When you rent an existing space, you’ll have to find a way to fit the things you need to make and practice your art into the confines of that space. That doesn’t just mean the physical dimensions, either. A rental space may not have outlets located where you need them, or even enough to serve your purposes. Other features like lighting and sound may also not be set up to suit your needs. Depending on your property manager, it may not even be possible to rework your space to make it better for your purposes.

Working with an ADU builder allows you to design your space from scratch. This means you can optimize your space for your purposes. You can put everything from walls to wiring exactly where you want them. You can fully and thoughtfully consider the ideal setup for your creative endeavors and realize them in your build, allowing you to have a space that encourages your work and helps you and your fellow artists thrive.

Still Livable

You can keep costs low by building a structure that only serves as a creative space, but for a little more of an investment, you can also make it a fully-liveable space. In order to technically be considered an ADU, your structure must support fully independent living.

If you can afford to build a true ADU, with a bathroom, kitchen, and sleeping space, you can provide other artists and yourself a place to crash after late night sessions. But you can also use that space as a rental when you’re not using it to generate some extra income. A space that serves as both a studio and a living quarters can be uniquely attractive as a short-term rental and drive a premium rental fee that can help fund your creative endeavors.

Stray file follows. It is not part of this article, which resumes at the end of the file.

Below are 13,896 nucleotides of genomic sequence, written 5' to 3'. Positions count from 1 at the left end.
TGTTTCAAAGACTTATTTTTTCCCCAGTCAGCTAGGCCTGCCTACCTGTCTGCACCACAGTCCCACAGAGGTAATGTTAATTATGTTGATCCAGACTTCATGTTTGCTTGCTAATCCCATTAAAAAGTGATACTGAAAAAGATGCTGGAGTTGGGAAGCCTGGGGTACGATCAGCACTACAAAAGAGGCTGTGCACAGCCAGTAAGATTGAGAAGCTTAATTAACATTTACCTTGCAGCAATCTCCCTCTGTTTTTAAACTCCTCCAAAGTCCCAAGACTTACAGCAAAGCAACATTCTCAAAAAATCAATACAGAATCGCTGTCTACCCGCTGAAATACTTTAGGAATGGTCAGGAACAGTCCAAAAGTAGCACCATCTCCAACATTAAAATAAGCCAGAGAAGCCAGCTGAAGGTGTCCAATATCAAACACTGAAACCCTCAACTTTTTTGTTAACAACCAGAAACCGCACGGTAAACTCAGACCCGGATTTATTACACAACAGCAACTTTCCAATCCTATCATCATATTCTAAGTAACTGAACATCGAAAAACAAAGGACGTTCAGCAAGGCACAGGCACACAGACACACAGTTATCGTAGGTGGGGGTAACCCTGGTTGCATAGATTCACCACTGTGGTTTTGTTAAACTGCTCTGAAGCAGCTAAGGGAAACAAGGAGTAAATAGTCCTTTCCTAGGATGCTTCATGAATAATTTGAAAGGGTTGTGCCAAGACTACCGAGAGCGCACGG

art supplies in an adu art studio

What To Consider When Building an ADU for Artists and Musicians

How you decide to build your space will depend on what kind of art or music you practice and what you need from that space. But in general, there are a few things that you should take into serious consideration before you start the build process.

ADU Laws and Restrictions

The first thing you need to consider is whether or not you can actually build an ADU on your property. Different cities have varying laws and restrictions on where and how you can build a secondary dwelling on your property.

If your home is located in a neighborhood governed by an HOA, it may have its own covenants that dictate whether or not you can build an ADU on your property. Some may also have rules around the size, design, and placement of your structure.


Soundproofing is essential for an ADU that you plan to use as a music practice space or studio. A properly-soundproofed unit keeps outside noise outside so that it doesn’t interfere with your music. It also keeps the noise you make inside to avoid agitating neighbors or people in your primary home.